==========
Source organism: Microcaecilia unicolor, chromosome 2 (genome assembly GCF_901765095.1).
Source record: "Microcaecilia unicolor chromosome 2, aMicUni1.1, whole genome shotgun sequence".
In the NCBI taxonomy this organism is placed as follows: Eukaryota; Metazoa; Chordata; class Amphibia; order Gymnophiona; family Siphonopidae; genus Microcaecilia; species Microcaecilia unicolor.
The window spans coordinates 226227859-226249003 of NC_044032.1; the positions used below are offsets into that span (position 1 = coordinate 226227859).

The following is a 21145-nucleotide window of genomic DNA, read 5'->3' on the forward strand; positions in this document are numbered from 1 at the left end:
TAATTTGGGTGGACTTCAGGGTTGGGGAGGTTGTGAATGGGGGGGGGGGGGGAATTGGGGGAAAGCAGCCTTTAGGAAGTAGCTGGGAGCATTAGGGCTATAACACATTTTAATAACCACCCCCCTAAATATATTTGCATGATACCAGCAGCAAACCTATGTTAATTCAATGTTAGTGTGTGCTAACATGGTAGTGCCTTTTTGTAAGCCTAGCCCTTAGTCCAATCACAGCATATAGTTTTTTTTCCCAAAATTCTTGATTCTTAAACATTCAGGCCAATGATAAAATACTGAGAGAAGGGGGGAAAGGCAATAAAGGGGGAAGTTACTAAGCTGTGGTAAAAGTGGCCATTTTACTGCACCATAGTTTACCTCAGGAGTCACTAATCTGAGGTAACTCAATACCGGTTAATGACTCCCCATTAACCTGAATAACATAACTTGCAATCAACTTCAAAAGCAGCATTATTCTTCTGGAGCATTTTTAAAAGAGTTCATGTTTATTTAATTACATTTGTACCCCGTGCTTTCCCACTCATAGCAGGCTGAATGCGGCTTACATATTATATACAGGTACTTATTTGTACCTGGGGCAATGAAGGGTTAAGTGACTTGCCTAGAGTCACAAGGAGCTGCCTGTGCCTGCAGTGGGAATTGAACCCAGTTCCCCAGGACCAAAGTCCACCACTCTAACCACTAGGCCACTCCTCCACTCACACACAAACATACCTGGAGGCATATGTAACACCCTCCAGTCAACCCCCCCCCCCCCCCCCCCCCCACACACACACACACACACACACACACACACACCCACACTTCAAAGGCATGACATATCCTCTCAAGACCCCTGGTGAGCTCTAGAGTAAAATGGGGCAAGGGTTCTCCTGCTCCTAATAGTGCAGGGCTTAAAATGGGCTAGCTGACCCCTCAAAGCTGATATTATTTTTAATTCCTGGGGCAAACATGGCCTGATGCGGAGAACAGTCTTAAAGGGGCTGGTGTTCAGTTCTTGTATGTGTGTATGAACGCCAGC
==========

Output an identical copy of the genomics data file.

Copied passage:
Source organism: Microcaecilia unicolor, chromosome 2 (genome assembly GCF_901765095.1).
Source record: "Microcaecilia unicolor chromosome 2, aMicUni1.1, whole genome shotgun sequence".
In the NCBI taxonomy this organism is placed as follows: Eukaryota; Metazoa; Chordata; class Amphibia; order Gymnophiona; family Siphonopidae; genus Microcaecilia; species Microcaecilia unicolor.
The window spans coordinates 226227859-226249003 of NC_044032.1; the positions used below are offsets into that span (position 1 = coordinate 226227859).

The following is a 21145-nucleotide window of genomic DNA, read 5'->3' on the forward strand; positions in this document are numbered from 1 at the left end:
TAATTTGGGTGGACTTCAGGGTTGGGGAGGTTGTGAATGGGGGGGGGGGGGGAATTGGGGGAAAGCAGCCTTTAGGAAGTAGCTGGGAGCATTAGGGCTATAACACATTTTAATAACCACCCCCCTAAATATATTTGCATGATACCAGCAGCAAACCTATGTTAATTCAATGTTAGTGTGTGCTAACATGGTAGTGCCTTTTTGTAAGCCTAGCCCTTAGTCCAATCACAGCATATAGTTTTTTTTCCCAAAATTCTTGATTCTTAAACATTCAGGCCAATGATAAAATACTGAGAGAAGGGGGGAAAGGCAATAAAGGGGGAAGTTACTAAGCTGTGGTAAAAGTGGCCATTTTACTGCACCATAGTTTACCTCAGGAGTCACTAATCTGAGGTAACTCAATACCGGTTAATGACTCCCCATTAACCTGAATAACATAACTTGCAATCAACTTCAAAAGCAGCATTATTCTTCTGGAGCATTTTTAAAAGAGTTCATGTTTATTTAATTACATTTGTACCCCGTGCTTTCCCACTCATAGCAGGCTGAATGCGGCTTACATATTATATACAGGTACTTATTTGTACCTGGGGCAATGAAGGGTTAAGTGACTTGCCTAGAGTCACAAGGAGCTGCCTGTGCCTGCAGTGGGAATTGAACCCAGTTCCCCAGGACCAAAGTCCACCACTCTAACCACTAGGCCACTCCTCCACTCACACACAAACATACCTGGAGGCATATGTAACACCCTCCAGTCAACCCCCCCCCCCCCCCCCCCCCCACACACACACACACACACACACACACACACACCCACACTTCAAAGGCATGACATATCCTCTCAAGACCCCTGGTGAGCTCTAGAGTAAAATGGGGCAAGGGTTCTCCTGCTCCTAATAGTGCAGGGCTTAAAATGGGCTAGCTGACCCCTCAAAGCTGATATTATTTTTAATTCCTGGGGCAAACATGGCCTGATGCGGAGAACAGTCTTAAAGGGGCTGGTGTTCAGTTCTTGTATGTGTGTATGAACGCCAGC